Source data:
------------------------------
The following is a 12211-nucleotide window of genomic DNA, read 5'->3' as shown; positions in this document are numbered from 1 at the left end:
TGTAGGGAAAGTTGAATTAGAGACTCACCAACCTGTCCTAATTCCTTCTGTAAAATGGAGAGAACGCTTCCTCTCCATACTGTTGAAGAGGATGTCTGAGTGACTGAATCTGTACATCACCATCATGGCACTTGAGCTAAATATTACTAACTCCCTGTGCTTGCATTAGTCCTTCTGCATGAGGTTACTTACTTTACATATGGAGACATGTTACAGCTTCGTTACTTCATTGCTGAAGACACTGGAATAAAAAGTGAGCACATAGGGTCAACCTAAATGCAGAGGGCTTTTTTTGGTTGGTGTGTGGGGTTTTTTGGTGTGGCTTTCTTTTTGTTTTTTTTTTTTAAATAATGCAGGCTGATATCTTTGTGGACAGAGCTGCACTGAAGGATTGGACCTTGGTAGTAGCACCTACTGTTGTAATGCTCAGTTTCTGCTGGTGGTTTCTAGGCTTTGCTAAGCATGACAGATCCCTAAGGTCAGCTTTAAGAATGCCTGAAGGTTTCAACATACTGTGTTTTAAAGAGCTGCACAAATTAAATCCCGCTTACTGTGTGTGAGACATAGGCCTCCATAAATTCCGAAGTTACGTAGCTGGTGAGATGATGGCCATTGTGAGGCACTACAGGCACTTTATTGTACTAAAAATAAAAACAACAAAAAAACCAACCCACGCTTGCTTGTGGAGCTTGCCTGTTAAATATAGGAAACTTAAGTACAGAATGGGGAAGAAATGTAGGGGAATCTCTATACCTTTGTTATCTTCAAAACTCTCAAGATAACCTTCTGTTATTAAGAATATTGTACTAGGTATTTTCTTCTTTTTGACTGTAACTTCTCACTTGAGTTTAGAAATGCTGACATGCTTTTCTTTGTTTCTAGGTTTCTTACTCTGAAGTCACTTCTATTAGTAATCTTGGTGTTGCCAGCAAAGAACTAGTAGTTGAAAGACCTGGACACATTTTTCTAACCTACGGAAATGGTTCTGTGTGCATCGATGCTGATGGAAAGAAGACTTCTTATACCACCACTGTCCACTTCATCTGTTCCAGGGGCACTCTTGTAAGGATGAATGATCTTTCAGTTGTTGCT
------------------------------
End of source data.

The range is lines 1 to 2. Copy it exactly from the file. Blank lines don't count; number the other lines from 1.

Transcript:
The following is a 12211-nucleotide window of genomic DNA, read 5'->3' as shown; positions in this document are numbered from 1 at the left end:
TGTAGGGAAAGTTGAATTAGAGACTCACCAACCTGTCCTAATTCCTTCTGTAAAATGGAGAGAACGCTTCCTCTCCATACTGTTGAAGAGGATGTCTGAGTGACTGAATCTGTACATCACCATCATGGCACTTGAGCTAAATATTACTAACTCCCTGTGCTTGCATTAGTCCTTCTGCATGAGGTTACTTACTTTACATATGGAGACATGTTACAGCTTCGTTACTTCATTGCTGAAGACACTGGAATAAAAAGTGAGCACATAGGGTCAACCTAAATGCAGAGGGCTTTTTTTGGTTGGTGTGTGGGGTTTTTTGGTGTGGCTTTCTTTTTGTTTTTTTTTTTTAAATAATGCAGGCTGATATCTTTGTGGACAGAGCTGCACTGAAGGATTGGACCTTGGTAGTAGCACCTACTGTTGTAATGCTCAGTTTCTGCTGGTGGTTTCTAGGCTTTGCTAAGCATGACAGATCCCTAAGGTCAGCTTTAAGAATGCCTGAAGGTTTCAACATACTGTGTTTTAAAGAGCTGCACAAATTAAATCCCGCTTACTGTGTGTGAGACATAGGCCTCCATAAATTCCGAAGTTACGTAGCTGGTGAGATGATGGCCATTGTGAGGCACTACAGGCACTTTATTGTACTAAAAATAAAAACAACAAAAAAACCAACCCACGCTTGCTTGTGGAGCTTGCCTGTTAAATATAGGAAACTTAAGTACAGAATGGGGAAGAAATGTAGGGGAATCTCTATACCTTTGTTATCTTCAAAACTCTCAAGATAACCTTCTGTTATTAAGAATATTGTACTAGGTATTTTCTTCTTTTTGACTGTAACTTCTCACTTGAGTTTAGAAATGCTGACATGCTTTTCTTTGTTTCTAGGTTTCTTACTCTGAAGTCACTTCTATTAGTAATCTTGGTGTTGCCAGCAAAGAACTAGTAGTTGAAAGACCTGGACACATTTTTCTAACCTACGGAAATGGTTCTGTGTGCATCGATGCTGATGGAAAGAAGACTTCTTATACCACCACTGTCCACTTCATCTGTTCCAGGGGCACTCTTGTAAGGATGAATGATCTTTCAGTTGTTGCT